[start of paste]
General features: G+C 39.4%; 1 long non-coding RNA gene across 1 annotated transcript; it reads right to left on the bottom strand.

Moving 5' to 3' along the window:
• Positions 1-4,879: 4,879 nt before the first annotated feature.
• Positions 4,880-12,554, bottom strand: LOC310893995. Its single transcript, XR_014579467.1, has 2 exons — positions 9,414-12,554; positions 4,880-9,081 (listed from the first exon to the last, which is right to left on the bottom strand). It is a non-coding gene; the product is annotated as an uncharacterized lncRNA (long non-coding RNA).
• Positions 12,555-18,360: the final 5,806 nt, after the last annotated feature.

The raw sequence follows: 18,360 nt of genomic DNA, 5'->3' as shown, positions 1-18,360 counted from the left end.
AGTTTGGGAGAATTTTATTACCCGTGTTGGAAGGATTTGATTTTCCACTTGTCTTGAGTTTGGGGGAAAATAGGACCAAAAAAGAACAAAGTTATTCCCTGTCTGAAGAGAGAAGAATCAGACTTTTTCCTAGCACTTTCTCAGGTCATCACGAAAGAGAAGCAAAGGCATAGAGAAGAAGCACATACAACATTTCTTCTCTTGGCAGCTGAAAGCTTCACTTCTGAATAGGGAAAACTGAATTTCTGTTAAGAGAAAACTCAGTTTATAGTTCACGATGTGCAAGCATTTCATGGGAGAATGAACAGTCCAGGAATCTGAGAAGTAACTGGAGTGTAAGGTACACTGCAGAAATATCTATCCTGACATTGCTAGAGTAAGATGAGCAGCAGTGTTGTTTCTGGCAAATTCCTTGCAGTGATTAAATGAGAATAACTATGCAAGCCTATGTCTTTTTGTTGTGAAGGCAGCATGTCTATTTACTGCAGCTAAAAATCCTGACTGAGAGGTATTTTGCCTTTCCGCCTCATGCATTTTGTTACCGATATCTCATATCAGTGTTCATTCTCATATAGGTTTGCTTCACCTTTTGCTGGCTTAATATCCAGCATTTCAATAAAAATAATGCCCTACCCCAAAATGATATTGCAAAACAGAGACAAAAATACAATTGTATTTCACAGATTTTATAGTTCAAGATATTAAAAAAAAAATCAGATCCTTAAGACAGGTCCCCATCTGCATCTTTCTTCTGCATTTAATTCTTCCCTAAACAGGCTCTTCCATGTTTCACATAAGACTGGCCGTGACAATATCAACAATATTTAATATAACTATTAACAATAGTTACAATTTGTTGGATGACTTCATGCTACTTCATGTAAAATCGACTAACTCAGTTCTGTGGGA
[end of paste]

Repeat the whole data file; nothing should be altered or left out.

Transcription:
General features: G+C 39.4%; 1 long non-coding RNA gene across 1 annotated transcript; it reads right to left on the bottom strand.

Moving 5' to 3' along the window:
• Positions 1-4,879: 4,879 nt before the first annotated feature.
• Positions 4,880-12,554, bottom strand: LOC310893995. Its single transcript, XR_014579467.1, has 2 exons — positions 9,414-12,554; positions 4,880-9,081 (listed from the first exon to the last, which is right to left on the bottom strand). It is a non-coding gene; the product is annotated as an uncharacterized lncRNA (long non-coding RNA).
• Positions 12,555-18,360: the final 5,806 nt, after the last annotated feature.

The raw sequence follows: 18,360 nt of genomic DNA, 5'->3' as shown, positions 1-18,360 counted from the left end.
AGTTTGGGAGAATTTTATTACCCGTGTTGGAAGGATTTGATTTTCCACTTGTCTTGAGTTTGGGGGAAAATAGGACCAAAAAAGAACAAAGTTATTCCCTGTCTGAAGAGAGAAGAATCAGACTTTTTCCTAGCACTTTCTCAGGTCATCACGAAAGAGAAGCAAAGGCATAGAGAAGAAGCACATACAACATTTCTTCTCTTGGCAGCTGAAAGCTTCACTTCTGAATAGGGAAAACTGAATTTCTGTTAAGAGAAAACTCAGTTTATAGTTCACGATGTGCAAGCATTTCATGGGAGAATGAACAGTCCAGGAATCTGAGAAGTAACTGGAGTGTAAGGTACACTGCAGAAATATCTATCCTGACATTGCTAGAGTAAGATGAGCAGCAGTGTTGTTTCTGGCAAATTCCTTGCAGTGATTAAATGAGAATAACTATGCAAGCCTATGTCTTTTTGTTGTGAAGGCAGCATGTCTATTTACTGCAGCTAAAAATCCTGACTGAGAGGTATTTTGCCTTTCCGCCTCATGCATTTTGTTACCGATATCTCATATCAGTGTTCATTCTCATATAGGTTTGCTTCACCTTTTGCTGGCTTAATATCCAGCATTTCAATAAAAATAATGCCCTACCCCAAAATGATATTGCAAAACAGAGACAAAAATACAATTGTATTTCACAGATTTTATAGTTCAAGATATTAAAAAAAAAATCAGATCCTTAAGACAGGTCCCCATCTGCATCTTTCTTCTGCATTTAATTCTTCCCTAAACAGGCTCTTCCATGTTTCACATAAGACTGGCCGTGACAATATCAACAATATTTAATATAACTATTAACAATAGTTACAATTTGTTGGATGACTTCATGCTACTTCATGTAAAATCGACTAACTCAGTTCTGTGGGA